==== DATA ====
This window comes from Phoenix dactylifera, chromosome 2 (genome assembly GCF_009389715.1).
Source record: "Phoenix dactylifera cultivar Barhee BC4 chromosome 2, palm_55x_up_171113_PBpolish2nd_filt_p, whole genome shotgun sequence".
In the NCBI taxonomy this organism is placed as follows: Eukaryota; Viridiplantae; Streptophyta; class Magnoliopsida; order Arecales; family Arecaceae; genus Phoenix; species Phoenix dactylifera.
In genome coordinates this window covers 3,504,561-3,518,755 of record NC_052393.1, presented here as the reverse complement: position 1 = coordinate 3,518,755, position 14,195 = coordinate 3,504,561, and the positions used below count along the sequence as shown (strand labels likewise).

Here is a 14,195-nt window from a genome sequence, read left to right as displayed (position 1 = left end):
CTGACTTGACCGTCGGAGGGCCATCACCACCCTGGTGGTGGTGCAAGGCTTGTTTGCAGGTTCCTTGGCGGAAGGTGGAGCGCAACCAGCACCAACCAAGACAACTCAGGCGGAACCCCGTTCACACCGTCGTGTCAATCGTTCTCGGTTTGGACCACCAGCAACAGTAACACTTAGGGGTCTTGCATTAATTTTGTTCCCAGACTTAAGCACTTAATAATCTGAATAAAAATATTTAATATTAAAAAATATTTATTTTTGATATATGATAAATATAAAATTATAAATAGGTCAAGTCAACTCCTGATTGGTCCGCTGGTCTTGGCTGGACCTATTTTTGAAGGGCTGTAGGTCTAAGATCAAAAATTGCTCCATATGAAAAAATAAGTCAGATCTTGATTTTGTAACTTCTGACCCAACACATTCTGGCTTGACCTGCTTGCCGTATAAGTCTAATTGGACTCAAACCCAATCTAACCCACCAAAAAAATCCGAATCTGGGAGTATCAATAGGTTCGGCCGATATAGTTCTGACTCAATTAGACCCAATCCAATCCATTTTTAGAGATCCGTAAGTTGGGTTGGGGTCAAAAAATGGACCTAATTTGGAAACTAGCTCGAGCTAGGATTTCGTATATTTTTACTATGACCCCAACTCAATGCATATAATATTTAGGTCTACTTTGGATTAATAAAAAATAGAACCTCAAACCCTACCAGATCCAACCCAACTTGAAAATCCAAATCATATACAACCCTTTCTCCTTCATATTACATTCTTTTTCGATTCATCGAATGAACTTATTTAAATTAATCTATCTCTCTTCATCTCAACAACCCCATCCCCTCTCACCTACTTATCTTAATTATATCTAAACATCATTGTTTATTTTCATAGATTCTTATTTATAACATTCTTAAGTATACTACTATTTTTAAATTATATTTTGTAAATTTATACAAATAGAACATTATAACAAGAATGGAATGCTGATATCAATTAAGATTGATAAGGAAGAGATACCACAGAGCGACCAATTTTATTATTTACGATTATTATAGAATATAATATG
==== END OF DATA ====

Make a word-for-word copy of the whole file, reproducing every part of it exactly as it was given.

This window comes from Phoenix dactylifera, chromosome 2 (genome assembly GCF_009389715.1).
Source record: "Phoenix dactylifera cultivar Barhee BC4 chromosome 2, palm_55x_up_171113_PBpolish2nd_filt_p, whole genome shotgun sequence".
In the NCBI taxonomy this organism is placed as follows: Eukaryota; Viridiplantae; Streptophyta; class Magnoliopsida; order Arecales; family Arecaceae; genus Phoenix; species Phoenix dactylifera.
In genome coordinates this window covers 3,504,561-3,518,755 of record NC_052393.1, presented here as the reverse complement: position 1 = coordinate 3,518,755, position 14,195 = coordinate 3,504,561, and the positions used below count along the sequence as shown (strand labels likewise).

Here is a 14,195-nt window from a genome sequence, read left to right as displayed (position 1 = left end):
CTGACTTGACCGTCGGAGGGCCATCACCACCCTGGTGGTGGTGCAAGGCTTGTTTGCAGGTTCCTTGGCGGAAGGTGGAGCGCAACCAGCACCAACCAAGACAACTCAGGCGGAACCCCGTTCACACCGTCGTGTCAATCGTTCTCGGTTTGGACCACCAGCAACAGTAACACTTAGGGGTCTTGCATTAATTTTGTTCCCAGACTTAAGCACTTAATAATCTGAATAAAAATATTTAATATTAAAAAATATTTATTTTTGATATATGATAAATATAAAATTATAAATAGGTCAAGTCAACTCCTGATTGGTCCGCTGGTCTTGGCTGGACCTATTTTTGAAGGGCTGTAGGTCTAAGATCAAAAATTGCTCCATATGAAAAAATAAGTCAGATCTTGATTTTGTAACTTCTGACCCAACACATTCTGGCTTGACCTGCTTGCCGTATAAGTCTAATTGGACTCAAACCCAATCTAACCCACCAAAAAAATCCGAATCTGGGAGTATCAATAGGTTCGGCCGATATAGTTCTGACTCAATTAGACCCAATCCAATCCATTTTTAGAGATCCGTAAGTTGGGTTGGGGTCAAAAAATGGACCTAATTTGGAAACTAGCTCGAGCTAGGATTTCGTATATTTTTACTATGACCCCAACTCAATGCATATAATATTTAGGTCTACTTTGGATTAATAAAAAATAGAACCTCAAACCCTACCAGATCCAACCCAACTTGAAAATCCAAATCATATACAACCCTTTCTCCTTCATATTACATTCTTTTTCGATTCATCGAATGAACTTATTTAAATTAATCTATCTCTCTTCATCTCAACAACCCCATCCCCTCTCACCTACTTATCTTAATTATATCTAAACATCATTGTTTATTTTCATAGATTCTTATTTATAACATTCTTAAGTATACTACTATTTTTAAATTATATTTTGTAAATTTATACAAATAGAACATTATAACAAGAATGGAATGCTGATATCAATTAAGATTGATAAGGAAGAGATACCACAGAGCGACCAATTTTATTATTTACGATTATTATAGAATATAATATG